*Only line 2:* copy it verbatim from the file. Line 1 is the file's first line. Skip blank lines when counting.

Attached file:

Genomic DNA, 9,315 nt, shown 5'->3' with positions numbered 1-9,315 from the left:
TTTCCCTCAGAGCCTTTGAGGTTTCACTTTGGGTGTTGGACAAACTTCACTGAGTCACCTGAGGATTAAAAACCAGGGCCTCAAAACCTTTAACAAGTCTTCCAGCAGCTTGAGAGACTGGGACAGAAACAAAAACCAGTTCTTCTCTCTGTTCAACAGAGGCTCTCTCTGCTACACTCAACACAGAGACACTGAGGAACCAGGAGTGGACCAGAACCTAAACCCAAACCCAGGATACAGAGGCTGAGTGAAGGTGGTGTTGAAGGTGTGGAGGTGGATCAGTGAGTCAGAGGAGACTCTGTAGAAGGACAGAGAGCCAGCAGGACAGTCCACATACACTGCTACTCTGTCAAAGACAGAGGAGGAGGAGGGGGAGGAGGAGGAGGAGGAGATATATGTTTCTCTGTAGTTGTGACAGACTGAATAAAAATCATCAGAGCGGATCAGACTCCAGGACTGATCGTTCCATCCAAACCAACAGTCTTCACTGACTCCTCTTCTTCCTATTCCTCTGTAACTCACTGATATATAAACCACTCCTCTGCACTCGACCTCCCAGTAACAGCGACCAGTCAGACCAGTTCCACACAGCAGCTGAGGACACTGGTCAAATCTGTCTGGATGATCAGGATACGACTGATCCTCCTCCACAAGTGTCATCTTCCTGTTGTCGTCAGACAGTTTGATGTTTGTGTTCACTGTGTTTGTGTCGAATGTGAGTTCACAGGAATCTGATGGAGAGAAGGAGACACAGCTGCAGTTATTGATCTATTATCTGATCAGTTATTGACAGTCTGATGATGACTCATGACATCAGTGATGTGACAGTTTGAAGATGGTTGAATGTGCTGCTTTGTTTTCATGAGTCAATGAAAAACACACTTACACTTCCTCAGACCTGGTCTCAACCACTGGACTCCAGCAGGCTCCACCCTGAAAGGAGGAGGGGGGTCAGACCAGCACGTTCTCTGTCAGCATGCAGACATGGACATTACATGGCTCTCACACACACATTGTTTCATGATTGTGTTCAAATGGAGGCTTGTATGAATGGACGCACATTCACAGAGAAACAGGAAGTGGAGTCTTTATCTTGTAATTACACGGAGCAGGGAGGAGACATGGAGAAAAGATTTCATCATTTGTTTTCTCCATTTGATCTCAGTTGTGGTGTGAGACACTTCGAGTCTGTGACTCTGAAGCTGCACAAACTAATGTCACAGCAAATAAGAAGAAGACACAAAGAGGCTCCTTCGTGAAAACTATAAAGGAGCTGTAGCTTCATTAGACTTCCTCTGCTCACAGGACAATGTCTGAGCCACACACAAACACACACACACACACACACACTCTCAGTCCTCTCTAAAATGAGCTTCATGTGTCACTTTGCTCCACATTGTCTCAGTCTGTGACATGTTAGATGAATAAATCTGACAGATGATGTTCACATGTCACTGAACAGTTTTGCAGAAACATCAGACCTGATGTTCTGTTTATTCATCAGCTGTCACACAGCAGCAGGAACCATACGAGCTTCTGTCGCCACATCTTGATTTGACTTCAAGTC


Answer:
TTTCCCTCAGAGCCTTTGAGGTTTCACTTTGGGTGTTGGACAAACTTCACTGAGTCACCTGAGGATTAAAAACCAGGGCCTCAAAACCTTTAACAAGTCTTCCAGCAGCTTGAGAGACTGGGACAGAAACAAAAACCAGTTCTTCTCTCTGTTCAACAGAGGCTCTCTCTGCTACACTCAACACAGAGACACTGAGGAACCAGGAGTGGACCAGAACCTAAACCCAAACCCAGGATACAGAGGCTGAGTGAAGGTGGTGTTGAAGGTGTGGAGGTGGATCAGTGAGTCAGAGGAGACTCTGTAGAAGGACAGAGAGCCAGCAGGACAGTCCACATACACTGCTACTCTGTCAAAGACAGAGGAGGAGGAGGGGGAGGAGGAGGAGGAGGAGATATATGTTTCTCTGTAGTTGTGACAGACTGAATAAAAATCATCAGAGCGGATCAGACTCCAGGACTGATCGTTCCATCCAAACCAACAGTCTTCACTGACTCCTCTTCTTCCTATTCCTCTGTAACTCACTGATATATAAACCACTCCTCTGCACTCGACCTCCCAGTAACAGCGACCAGTCAGACCAGTTCCACACAGCAGCTGAGGACACTGGTCAAATCTGTCTGGATGATCAGGATACGACTGATCCTCCTCCACAAGTGTCATCTTCCTGTTGTCGTCAGACAGTTTGATGTTTGTGTTCACTGTGTTTGTGTCGAATGTGAGTTCACAGGAATCTGATGGAGAGAAGGAGACACAGCTGCAGTTATTGATCTATTATCTGATCAGTTATTGACAGTCTGATGATGACTCATGACATCAGTGATGTGACAGTTTGAAGATGGTTGAATGTGCTGCTTTGTTTTCATGAGTCAATGAAAAACACACTTACACTTCCTCAGACCTGGTCTCAACCACTGGACTCCAGCAGGCTCCACCCTGAAAGGAGGAGGGGGGTCAGACCAGCACGTTCTCTGTCAGCATGCAGACATGGACATTACATGGCTCTCACACACACATTGTTTCATGATTGTGTTCAAATGGAGGCTTGTATGAATGGACGCACATTCACAGAGAAACAGGAAGTGGAGTCTTTATCTTGTAATTACACGGAGCAGGGAGGAGACATGGAGAAAAGATTTCATCATTTGTTTTCTCCATTTGATCTCAGTTGTGGTGTGAGACACTTCGAGTCTGTGACTCTGAAGCTGCACAAACTAATGTCACAGCAAATAAGAAGAAGACACAAAGAGGCTCCTTCGTGAAAACTATAAAGGAGCTGTAGCTTCATTAGACTTCCTCTGCTCACAGGACAATGTCTGAGCCACACACAAACACACACACACACACACACACTCTCAGTCCTCTCTAAAATGAGCTTCATGTGTCACTTTGCTCCACATTGTCTCAGTCTGTGACATGTTAGATGAATAAATCTGACAGATGATGTTCACATGTCACTGAACAGTTTTGCAGAAACATCAGACCTGATGTTCTGTTTATTCATCAGCTGTCACACAGCAGCAGGAACCATACGAGCTTCTGTCGCCACATCTTGATTTGACTTCAAGTC